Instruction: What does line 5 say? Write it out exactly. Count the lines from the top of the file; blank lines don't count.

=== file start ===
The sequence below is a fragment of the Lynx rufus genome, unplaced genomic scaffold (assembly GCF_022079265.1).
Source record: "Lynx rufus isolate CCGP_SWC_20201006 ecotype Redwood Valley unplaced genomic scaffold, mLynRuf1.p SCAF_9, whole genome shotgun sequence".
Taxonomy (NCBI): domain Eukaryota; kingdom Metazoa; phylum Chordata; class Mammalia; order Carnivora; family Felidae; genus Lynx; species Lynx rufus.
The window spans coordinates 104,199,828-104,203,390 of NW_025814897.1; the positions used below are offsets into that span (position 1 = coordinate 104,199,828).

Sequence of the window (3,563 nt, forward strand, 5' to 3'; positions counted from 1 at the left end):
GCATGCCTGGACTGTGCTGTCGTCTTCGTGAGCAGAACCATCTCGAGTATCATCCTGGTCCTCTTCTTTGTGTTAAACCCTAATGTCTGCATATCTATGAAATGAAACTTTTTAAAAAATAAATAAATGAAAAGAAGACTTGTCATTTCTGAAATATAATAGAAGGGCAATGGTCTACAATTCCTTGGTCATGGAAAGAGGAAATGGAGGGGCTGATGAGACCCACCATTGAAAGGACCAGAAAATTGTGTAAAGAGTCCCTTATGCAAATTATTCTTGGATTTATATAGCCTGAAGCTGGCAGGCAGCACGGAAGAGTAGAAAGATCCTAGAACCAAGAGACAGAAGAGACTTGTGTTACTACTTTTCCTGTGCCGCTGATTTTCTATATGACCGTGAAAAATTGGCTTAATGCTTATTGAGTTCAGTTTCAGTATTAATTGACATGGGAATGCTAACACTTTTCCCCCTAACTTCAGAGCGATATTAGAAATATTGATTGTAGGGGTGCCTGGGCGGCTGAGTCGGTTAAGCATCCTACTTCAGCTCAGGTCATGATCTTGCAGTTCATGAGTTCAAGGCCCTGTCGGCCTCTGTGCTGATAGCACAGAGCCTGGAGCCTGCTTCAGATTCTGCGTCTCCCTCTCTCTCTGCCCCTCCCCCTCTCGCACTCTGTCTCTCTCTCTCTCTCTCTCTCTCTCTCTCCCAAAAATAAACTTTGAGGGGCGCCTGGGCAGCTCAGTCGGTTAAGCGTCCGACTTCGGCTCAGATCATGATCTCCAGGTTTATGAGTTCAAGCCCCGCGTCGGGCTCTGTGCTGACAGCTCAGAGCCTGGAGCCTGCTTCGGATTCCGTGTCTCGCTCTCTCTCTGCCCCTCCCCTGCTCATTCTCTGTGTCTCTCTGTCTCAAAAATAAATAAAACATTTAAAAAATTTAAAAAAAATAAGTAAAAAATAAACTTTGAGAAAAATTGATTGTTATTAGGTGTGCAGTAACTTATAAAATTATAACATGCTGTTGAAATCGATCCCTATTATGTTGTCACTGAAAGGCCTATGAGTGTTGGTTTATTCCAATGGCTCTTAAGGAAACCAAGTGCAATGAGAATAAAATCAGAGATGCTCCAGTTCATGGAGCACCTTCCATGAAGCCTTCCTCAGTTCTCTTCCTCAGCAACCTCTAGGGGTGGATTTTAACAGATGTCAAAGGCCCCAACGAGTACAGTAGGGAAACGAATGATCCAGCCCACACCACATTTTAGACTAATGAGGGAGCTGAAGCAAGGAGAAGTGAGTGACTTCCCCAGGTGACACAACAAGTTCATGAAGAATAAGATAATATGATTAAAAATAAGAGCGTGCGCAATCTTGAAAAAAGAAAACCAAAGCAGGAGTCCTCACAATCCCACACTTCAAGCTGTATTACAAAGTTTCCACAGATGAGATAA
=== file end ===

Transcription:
Sequence of the window (3,563 nt, forward strand, 5' to 3'; positions counted from 1 at the left end):